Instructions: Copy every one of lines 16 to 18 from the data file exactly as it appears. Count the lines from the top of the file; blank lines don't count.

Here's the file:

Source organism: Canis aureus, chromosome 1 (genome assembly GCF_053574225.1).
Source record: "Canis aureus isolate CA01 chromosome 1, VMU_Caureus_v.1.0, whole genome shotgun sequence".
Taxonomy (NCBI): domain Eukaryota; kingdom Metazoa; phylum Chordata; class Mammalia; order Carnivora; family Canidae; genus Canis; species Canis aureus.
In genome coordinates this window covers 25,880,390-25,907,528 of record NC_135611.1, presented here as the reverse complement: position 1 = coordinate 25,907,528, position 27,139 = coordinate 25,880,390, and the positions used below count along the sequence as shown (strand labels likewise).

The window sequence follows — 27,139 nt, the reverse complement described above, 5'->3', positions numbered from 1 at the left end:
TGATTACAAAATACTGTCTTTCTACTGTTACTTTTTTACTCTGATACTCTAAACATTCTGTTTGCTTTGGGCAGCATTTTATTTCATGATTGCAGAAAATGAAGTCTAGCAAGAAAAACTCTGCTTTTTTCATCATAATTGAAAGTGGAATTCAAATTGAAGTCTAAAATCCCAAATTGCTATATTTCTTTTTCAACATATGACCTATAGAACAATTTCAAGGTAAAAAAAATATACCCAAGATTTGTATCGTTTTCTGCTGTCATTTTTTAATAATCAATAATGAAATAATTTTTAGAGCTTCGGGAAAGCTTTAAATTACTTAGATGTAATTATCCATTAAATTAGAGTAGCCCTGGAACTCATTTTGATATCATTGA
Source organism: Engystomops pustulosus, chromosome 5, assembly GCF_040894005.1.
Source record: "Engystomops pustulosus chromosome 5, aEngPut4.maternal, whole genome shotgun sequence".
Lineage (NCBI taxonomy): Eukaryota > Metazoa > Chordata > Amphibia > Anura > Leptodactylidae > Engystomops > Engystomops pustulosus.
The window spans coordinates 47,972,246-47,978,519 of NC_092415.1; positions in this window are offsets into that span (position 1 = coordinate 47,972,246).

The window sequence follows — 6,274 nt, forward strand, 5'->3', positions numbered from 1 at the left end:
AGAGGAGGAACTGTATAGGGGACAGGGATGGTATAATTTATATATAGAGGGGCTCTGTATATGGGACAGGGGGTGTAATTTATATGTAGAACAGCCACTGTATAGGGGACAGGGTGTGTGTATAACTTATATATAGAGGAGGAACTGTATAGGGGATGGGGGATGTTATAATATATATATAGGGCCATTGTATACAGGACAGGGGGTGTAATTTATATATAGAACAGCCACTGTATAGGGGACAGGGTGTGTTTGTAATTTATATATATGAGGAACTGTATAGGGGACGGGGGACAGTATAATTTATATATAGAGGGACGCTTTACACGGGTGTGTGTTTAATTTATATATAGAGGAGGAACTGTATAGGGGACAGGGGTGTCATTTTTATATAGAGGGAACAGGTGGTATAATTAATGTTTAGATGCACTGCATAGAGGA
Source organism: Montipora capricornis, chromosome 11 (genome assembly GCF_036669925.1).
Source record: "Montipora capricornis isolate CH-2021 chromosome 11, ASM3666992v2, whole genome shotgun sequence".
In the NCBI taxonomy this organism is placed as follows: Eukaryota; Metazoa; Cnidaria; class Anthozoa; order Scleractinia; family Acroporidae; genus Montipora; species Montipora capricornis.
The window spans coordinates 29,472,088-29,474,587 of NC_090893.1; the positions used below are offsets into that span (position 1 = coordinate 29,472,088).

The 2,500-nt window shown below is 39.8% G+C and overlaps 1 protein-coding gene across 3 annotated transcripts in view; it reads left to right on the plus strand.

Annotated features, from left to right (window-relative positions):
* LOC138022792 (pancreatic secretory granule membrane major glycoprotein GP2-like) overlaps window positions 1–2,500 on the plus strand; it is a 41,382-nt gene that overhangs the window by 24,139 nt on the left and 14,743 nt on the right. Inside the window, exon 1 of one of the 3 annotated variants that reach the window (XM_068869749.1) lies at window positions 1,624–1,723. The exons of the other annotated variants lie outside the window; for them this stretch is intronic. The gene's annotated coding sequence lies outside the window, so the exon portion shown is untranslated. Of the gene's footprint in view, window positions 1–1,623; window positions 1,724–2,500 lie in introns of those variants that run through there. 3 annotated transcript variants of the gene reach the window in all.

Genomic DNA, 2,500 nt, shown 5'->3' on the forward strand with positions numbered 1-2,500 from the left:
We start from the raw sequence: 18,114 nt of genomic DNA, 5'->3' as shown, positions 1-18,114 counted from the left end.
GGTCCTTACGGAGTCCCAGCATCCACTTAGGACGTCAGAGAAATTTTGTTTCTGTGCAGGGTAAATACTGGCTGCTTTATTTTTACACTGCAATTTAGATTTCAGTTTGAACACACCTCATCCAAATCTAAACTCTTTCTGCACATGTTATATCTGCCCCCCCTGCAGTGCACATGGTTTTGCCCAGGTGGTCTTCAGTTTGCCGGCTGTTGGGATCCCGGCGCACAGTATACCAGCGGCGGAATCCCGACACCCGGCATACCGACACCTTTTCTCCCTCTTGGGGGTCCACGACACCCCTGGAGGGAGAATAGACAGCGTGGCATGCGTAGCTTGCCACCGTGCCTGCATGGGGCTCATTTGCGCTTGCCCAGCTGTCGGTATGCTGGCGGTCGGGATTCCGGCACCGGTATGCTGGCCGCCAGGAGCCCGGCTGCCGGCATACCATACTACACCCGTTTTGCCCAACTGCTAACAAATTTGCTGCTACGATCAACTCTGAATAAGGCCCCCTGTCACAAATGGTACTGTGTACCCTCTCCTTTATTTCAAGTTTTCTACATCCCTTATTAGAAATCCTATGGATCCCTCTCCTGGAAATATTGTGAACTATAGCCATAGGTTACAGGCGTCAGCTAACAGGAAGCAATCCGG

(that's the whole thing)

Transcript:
The window spans coordinates 29,472,088-29,474,587 of NC_090893.1; the positions used below are offsets into that span (position 1 = coordinate 29,472,088).

The 2,500-nt window shown below is 39.8% G+C and overlaps 1 protein-coding gene across 3 annotated transcripts in view; it reads left to right on the plus strand.

Annotated features, from left to right (window-relative positions):